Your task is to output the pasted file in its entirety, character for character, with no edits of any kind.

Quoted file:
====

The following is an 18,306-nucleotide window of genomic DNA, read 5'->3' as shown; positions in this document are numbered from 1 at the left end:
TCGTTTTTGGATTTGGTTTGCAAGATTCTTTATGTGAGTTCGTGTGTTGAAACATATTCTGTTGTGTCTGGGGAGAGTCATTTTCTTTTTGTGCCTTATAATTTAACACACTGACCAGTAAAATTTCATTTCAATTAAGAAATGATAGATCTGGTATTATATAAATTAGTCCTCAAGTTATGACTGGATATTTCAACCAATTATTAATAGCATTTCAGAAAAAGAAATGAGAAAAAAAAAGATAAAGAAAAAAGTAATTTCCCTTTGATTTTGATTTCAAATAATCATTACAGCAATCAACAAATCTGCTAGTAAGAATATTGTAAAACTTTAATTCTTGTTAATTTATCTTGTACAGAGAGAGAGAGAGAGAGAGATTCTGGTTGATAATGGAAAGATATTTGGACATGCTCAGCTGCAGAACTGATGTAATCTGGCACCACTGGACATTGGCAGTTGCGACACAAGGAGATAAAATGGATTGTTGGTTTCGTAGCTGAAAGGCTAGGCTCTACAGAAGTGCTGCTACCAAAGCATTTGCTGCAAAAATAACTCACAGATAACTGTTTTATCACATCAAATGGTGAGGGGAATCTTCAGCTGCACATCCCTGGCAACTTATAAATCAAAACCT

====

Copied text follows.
The following is an 18,306-nucleotide window of genomic DNA, read 5'->3' as shown; positions in this document are numbered from 1 at the left end:
TCGTTTTTGGATTTGGTTTGCAAGATTCTTTATGTGAGTTCGTGTGTTGAAACATATTCTGTTGTGTCTGGGGAGAGTCATTTTCTTTTTGTGCCTTATAATTTAACACACTGACCAGTAAAATTTCATTTCAATTAAGAAATGATAGATCTGGTATTATATAAATTAGTCCTCAAGTTATGACTGGATATTTCAACCAATTATTAATAGCATTTCAGAAAAAGAAATGAGAAAAAAAAAGATAAAGAAAAAAGTAATTTCCCTTTGATTTTGATTTCAAATAATCATTACAGCAATCAACAAATCTGCTAGTAAGAATATTGTAAAACTTTAATTCTTGTTAATTTATCTTGTACAGAGAGAGAGAGAGAGAGAGATTCTGGTTGATAATGGAAAGATATTTGGACATGCTCAGCTGCAGAACTGATGTAATCTGGCACCACTGGACATTGGCAGTTGCGACACAAGGAGATAAAATGGATTGTTGGTTTCGTAGCTGAAAGGCTAGGCTCTACAGAAGTGCTGCTACCAAAGCATTTGCTGCAAAAATAACTCACAGATAACTGTTTTATCACATCAAATGGTGAGGGGAATCTTCAGCTGCACATCCCTGGCAACTTATAAATCAAAACCT